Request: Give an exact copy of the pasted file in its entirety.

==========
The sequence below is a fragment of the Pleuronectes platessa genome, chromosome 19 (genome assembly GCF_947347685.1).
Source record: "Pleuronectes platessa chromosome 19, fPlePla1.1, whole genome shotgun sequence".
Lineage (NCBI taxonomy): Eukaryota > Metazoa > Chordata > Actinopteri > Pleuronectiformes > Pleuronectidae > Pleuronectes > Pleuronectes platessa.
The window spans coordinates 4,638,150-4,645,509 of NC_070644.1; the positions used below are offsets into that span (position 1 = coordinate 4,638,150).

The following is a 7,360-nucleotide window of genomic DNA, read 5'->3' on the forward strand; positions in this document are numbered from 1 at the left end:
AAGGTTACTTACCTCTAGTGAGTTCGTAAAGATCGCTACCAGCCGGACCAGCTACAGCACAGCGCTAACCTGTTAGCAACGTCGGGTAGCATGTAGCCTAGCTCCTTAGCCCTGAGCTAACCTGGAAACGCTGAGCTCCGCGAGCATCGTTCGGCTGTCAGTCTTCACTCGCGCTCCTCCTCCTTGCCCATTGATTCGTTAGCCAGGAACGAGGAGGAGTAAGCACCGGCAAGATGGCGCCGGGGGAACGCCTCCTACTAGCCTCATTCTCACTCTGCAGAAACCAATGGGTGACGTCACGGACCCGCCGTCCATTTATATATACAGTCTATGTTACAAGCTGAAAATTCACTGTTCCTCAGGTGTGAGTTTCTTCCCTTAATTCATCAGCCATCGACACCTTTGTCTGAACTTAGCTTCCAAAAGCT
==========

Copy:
The sequence below is a fragment of the Pleuronectes platessa genome, chromosome 19 (genome assembly GCF_947347685.1).
Source record: "Pleuronectes platessa chromosome 19, fPlePla1.1, whole genome shotgun sequence".
Lineage (NCBI taxonomy): Eukaryota > Metazoa > Chordata > Actinopteri > Pleuronectiformes > Pleuronectidae > Pleuronectes > Pleuronectes platessa.
The window spans coordinates 4,638,150-4,645,509 of NC_070644.1; the positions used below are offsets into that span (position 1 = coordinate 4,638,150).

The following is a 7,360-nucleotide window of genomic DNA, read 5'->3' on the forward strand; positions in this document are numbered from 1 at the left end:
AAGGTTACTTACCTCTAGTGAGTTCGTAAAGATCGCTACCAGCCGGACCAGCTACAGCACAGCGCTAACCTGTTAGCAACGTCGGGTAGCATGTAGCCTAGCTCCTTAGCCCTGAGCTAACCTGGAAACGCTGAGCTCCGCGAGCATCGTTCGGCTGTCAGTCTTCACTCGCGCTCCTCCTCCTTGCCCATTGATTCGTTAGCCAGGAACGAGGAGGAGTAAGCACCGGCAAGATGGCGCCGGGGGAACGCCTCCTACTAGCCTCATTCTCACTCTGCAGAAACCAATGGGTGACGTCACGGACCCGCCGTCCATTTATATATACAGTCTATGTTACAAGCTGAAAATTCACTGTTCCTCAGGTGTGAGTTTCTTCCCTTAATTCATCAGCCATCGACACCTTTGTCTGAACTTAGCTTCCAAAAGCT